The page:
It’s tempting to intellectualize the excesses of a privileged modern youth. It’s also dangerous. What if we simply … don’t care. It’s hard to make any generalisations about an era while still being inside of it, but even without the liberty of hindsight it’s quite clear to see that the current zeitgeist of teen pop culture can be defined by a generally reckless over indulgence in – well – everything (drugs, drinks, sex and so much more). TV shows such as 13 Reasons Why and Euphoria mark the crests of waves of hedonism that have been steadily engulfing a generation of rich kids in an evil world.
Note I do not believe that all privileged kids are truly apathetic. In fact, there’s been an obvious rise in collective action against injustice within the youth. However, I think it’s also clear that there’s been a steady decline in unifying moral principles. When Kanye is Christ and pleasure his sacrament, the question becomes: where does one look for meaning in a world where Corporation is king?
The answer, seemingly ubiquitously, appears to be in the overtly nihilistic subtexts of series such as The Simpsons, Family Guy and BoJack Horseman. The beauty of these shows is that they help justify the apparently unjustifiable malaise that permeates the comforts of many affluent lives.
Material, not moral, consumption
Drawing on the angsty musings of Sartre and Nietzsche, the shows analyse meaning in the context of a post-religious world filled with suffering. Contrary to early existentialists, however, these directors promote material, rather than moral, consumption as a recourse. Wealthy teens the world over eat this up, because really, why shouldn’t they ?
For generations, it has been relatively easy for upper-class kids to be ignorant of global injustices, but no such luck befalls the modern youth. They are constantly presented with the painful realities of oppression and inequality, of war and of disease and are thus bestowed with the moral dilemma of joyful existence within a damaged society.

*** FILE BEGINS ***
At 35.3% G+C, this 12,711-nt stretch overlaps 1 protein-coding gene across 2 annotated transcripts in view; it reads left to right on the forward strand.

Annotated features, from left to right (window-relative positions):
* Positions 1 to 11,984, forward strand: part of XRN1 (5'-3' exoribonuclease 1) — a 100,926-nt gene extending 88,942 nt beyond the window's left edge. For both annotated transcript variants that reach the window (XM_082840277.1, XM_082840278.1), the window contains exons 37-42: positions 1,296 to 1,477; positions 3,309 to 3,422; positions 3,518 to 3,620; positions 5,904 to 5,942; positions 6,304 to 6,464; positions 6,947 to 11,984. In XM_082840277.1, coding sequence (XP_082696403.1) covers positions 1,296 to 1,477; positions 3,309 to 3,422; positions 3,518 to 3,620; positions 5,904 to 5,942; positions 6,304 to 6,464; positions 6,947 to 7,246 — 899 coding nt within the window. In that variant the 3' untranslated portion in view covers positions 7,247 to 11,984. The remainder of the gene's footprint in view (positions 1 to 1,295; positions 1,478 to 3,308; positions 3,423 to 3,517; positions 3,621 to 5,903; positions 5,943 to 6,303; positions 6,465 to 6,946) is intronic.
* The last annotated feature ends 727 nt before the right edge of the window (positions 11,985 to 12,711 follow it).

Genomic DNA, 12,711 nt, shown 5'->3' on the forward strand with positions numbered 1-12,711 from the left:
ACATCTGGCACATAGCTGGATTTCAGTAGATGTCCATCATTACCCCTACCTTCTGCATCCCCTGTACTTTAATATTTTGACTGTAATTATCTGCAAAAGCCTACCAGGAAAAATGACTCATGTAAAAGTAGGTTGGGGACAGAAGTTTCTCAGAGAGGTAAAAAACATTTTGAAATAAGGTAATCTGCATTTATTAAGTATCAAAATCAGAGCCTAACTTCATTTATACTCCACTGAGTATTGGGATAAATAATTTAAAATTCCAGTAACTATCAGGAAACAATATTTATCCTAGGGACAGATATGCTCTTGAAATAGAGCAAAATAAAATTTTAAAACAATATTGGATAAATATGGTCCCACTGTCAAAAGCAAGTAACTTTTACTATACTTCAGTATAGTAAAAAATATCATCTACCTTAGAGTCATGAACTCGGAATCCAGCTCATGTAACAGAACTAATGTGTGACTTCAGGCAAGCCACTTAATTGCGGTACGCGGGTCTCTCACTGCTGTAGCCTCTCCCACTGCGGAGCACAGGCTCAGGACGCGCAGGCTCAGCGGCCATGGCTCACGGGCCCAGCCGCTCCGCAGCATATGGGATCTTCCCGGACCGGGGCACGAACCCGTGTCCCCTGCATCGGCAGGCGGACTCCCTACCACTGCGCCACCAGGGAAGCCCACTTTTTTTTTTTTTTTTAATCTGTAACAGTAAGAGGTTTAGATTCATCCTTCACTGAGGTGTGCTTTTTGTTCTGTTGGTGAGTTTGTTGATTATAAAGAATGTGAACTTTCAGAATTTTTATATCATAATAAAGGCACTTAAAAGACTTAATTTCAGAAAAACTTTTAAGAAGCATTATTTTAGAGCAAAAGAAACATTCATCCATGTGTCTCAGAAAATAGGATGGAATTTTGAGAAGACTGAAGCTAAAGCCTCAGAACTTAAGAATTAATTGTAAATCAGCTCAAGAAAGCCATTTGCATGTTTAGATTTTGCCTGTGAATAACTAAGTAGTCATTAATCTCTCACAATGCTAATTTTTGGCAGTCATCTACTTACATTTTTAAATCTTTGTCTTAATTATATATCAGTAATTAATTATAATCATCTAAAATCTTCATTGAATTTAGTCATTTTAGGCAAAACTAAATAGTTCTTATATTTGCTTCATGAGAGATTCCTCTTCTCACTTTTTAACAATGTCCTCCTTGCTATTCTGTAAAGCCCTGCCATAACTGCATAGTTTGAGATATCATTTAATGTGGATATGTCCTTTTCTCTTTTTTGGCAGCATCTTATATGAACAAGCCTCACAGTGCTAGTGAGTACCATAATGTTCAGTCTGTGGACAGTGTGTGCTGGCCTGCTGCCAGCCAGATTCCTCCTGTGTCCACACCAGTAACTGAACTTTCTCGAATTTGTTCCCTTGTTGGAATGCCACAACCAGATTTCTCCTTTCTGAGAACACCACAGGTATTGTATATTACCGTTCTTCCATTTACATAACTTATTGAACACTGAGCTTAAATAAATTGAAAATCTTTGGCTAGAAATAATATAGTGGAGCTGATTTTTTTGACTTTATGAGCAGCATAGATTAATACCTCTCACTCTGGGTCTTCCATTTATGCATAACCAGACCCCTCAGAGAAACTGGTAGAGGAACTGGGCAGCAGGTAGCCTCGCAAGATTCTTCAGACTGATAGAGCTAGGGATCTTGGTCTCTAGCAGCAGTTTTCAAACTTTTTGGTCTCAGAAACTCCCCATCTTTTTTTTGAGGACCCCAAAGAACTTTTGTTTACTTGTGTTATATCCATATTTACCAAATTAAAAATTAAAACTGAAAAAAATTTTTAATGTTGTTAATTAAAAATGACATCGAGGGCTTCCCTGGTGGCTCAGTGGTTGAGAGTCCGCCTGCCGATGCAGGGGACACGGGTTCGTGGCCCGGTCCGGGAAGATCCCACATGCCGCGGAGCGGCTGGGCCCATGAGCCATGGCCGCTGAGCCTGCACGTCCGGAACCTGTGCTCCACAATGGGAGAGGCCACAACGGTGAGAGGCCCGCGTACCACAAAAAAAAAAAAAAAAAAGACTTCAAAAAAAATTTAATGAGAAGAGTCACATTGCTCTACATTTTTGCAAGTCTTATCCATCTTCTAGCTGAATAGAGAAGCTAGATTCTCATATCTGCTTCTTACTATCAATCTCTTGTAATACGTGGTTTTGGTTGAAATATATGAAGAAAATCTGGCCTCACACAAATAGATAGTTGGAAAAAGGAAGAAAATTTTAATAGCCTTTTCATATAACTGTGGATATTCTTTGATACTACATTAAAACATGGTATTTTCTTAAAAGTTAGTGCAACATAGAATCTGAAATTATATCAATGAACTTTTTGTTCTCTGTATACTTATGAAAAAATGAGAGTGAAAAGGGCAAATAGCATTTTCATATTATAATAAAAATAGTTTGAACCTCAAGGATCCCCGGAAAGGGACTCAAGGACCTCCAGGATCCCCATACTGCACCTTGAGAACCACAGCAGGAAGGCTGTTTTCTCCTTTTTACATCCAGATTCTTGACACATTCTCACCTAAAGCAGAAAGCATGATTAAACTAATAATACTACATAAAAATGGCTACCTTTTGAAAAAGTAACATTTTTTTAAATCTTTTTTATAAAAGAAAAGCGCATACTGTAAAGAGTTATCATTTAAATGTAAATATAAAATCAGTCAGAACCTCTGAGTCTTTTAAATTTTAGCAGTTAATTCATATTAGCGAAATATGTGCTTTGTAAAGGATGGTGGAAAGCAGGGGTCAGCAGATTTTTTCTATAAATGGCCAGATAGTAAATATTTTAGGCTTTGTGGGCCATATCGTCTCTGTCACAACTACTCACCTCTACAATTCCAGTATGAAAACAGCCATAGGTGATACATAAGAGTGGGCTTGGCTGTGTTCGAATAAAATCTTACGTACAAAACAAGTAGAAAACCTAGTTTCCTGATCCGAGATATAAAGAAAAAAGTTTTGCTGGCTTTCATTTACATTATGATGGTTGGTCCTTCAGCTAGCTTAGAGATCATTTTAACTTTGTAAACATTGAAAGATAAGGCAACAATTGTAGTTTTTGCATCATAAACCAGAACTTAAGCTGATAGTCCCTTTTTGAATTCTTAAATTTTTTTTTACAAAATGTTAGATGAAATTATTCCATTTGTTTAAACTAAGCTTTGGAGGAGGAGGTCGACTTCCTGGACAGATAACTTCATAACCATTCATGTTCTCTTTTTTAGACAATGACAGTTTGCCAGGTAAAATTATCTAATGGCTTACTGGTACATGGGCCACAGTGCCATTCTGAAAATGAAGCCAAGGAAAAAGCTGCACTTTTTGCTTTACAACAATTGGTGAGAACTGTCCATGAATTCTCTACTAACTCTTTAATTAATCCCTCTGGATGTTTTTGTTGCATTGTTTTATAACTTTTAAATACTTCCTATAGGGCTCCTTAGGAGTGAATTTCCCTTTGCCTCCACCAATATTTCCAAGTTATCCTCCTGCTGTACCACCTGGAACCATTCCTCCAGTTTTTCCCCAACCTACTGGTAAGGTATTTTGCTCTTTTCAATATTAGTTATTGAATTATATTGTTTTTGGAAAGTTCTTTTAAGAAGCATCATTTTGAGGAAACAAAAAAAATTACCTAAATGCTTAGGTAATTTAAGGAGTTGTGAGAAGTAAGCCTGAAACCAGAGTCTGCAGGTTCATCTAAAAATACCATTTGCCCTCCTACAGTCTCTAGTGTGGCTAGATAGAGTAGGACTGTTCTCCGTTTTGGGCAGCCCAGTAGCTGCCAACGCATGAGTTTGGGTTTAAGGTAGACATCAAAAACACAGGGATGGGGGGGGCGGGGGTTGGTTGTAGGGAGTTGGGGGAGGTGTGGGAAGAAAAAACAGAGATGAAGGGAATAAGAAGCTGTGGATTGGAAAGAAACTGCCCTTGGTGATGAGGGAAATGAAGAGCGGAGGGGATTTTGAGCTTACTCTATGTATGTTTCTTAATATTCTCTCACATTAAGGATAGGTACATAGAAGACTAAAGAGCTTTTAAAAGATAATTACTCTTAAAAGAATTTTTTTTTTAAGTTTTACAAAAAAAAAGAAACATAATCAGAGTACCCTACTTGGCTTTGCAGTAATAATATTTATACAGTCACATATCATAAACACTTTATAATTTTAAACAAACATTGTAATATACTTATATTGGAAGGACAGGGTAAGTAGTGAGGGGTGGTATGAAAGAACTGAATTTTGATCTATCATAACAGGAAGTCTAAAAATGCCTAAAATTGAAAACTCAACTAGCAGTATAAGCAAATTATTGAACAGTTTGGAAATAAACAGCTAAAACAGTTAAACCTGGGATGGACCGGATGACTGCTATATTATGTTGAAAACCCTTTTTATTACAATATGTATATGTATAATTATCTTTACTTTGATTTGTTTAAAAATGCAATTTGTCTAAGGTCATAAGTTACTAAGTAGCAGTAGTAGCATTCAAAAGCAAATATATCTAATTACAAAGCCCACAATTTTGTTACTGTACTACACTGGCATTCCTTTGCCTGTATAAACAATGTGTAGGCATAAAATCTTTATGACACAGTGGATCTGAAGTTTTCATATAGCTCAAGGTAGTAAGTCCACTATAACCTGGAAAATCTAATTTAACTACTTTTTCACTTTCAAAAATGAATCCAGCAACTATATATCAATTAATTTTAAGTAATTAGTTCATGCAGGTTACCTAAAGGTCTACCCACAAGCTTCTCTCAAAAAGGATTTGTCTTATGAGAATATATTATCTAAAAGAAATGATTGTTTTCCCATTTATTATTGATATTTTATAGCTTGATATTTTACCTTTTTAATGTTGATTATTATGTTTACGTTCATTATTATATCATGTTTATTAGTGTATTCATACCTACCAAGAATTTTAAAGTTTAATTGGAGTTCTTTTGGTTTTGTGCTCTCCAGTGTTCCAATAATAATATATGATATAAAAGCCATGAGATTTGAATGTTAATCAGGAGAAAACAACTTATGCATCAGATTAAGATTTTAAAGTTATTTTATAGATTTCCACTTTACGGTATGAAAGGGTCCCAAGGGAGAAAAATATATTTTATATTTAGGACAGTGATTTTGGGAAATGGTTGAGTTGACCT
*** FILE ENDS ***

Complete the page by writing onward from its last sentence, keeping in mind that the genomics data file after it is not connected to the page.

Nihilism neatly sidesteps this issue by throwing morals out of the window entirely. Nihilists (existential ones, that is), in the words of the nihilist in The Big Lebowski, “believe in nothing”, not God nor government – choosing rather to view the universe as valueless. The change in mindset is enticingly simple, requiring one to only let go of their attachment to personal ethical scruples in return for a total relinquishment of social duties.
But not only is nihilism an expedient philosophy, it’s a logical one. Pop culture of the 2010s was dominated by an almost compulsive meaninglessness, a song about empty self-posturing dominated the decade’s Billboard Top 100 (Mark Ronson’s Uptown Funk), a film about space gods running amok (Avengers Endgame) topped the all-time box-office rankings and an enigmatic egg garnered the most likes of any social media post … ever.
Like Kierkegaard and Turgenev before them, a new generation of the social elite has found themselves born into a world of greed, conflict and confusion. Unlike the times of these ethical frontiersmen, today the path towards letting go has already been skilfully paved. The course of nihilism has grown up like most philosophies, from a youth in radical thinking to an adolescence of interrogation towards an adulthood in intellectual acceptance and moral refinement to an old age of cultural prominence.
Tension between consciousness and comfort
We’re living in undeniably uncertain times and I can make no useful predictions as to this generation’s philosophical future. But I can provide a little bit of ethical self-defense. Despite all these examples of my generation’s nihilism, its objective worth is far from clear. There has always been a tension between consciousness and comfort for those with money and power — the more we know about the world, the more immoral our own privilege seems.
For our generation, this internal conflict is increased tenfold by the ever-presence of social media. And realistically it’s unlikely that the privileged are going to donate away all their possessions and give themselves to the charitable course whatever moral values they hold. Generations before us have believed in religion, family or lawfulness instead of nothing and yet we haven’t seen many more successful social justice movements than the ones present today, or much more humanitarianism than that found currently.
Nihilism certainly assuages some of the guilt of the entitled, but it also promotes a sense of self-awareness. When we do not blindly follow the whims of an established system, we are forced to decide on our own governing values. In the words of Camus, “when we believe in nothing … anything is possible”.
This piece was published through a partnership between the Mail & Guardian’s Thought Leader website and youth platform Ukuzibuza.com to acknowledge young voices during Youth Month.